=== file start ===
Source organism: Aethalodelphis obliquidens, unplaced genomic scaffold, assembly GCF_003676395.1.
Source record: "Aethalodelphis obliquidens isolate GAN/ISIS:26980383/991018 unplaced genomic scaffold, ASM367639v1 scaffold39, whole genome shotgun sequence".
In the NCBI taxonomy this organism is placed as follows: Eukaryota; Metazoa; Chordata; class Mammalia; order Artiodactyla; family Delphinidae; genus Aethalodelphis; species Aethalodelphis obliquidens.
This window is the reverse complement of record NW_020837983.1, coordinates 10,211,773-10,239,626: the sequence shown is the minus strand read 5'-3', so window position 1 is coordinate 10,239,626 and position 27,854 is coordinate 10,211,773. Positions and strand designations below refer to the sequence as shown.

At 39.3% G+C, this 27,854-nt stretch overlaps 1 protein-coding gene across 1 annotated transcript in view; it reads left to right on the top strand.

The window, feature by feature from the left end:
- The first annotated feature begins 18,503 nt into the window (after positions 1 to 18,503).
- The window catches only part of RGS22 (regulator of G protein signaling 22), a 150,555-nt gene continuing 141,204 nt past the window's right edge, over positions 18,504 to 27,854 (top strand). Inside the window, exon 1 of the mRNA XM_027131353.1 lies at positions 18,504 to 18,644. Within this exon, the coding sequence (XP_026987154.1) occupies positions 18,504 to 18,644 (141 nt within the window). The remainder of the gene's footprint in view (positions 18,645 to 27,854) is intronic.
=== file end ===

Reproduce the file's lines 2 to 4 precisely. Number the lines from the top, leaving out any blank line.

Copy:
Source record: "Aethalodelphis obliquidens isolate GAN/ISIS:26980383/991018 unplaced genomic scaffold, ASM367639v1 scaffold39, whole genome shotgun sequence".
In the NCBI taxonomy this organism is placed as follows: Eukaryota; Metazoa; Chordata; class Mammalia; order Artiodactyla; family Delphinidae; genus Aethalodelphis; species Aethalodelphis obliquidens.
This window is the reverse complement of record NW_020837983.1, coordinates 10,211,773-10,239,626: the sequence shown is the minus strand read 5'-3', so window position 1 is coordinate 10,239,626 and position 27,854 is coordinate 10,211,773. Positions and strand designations below refer to the sequence as shown.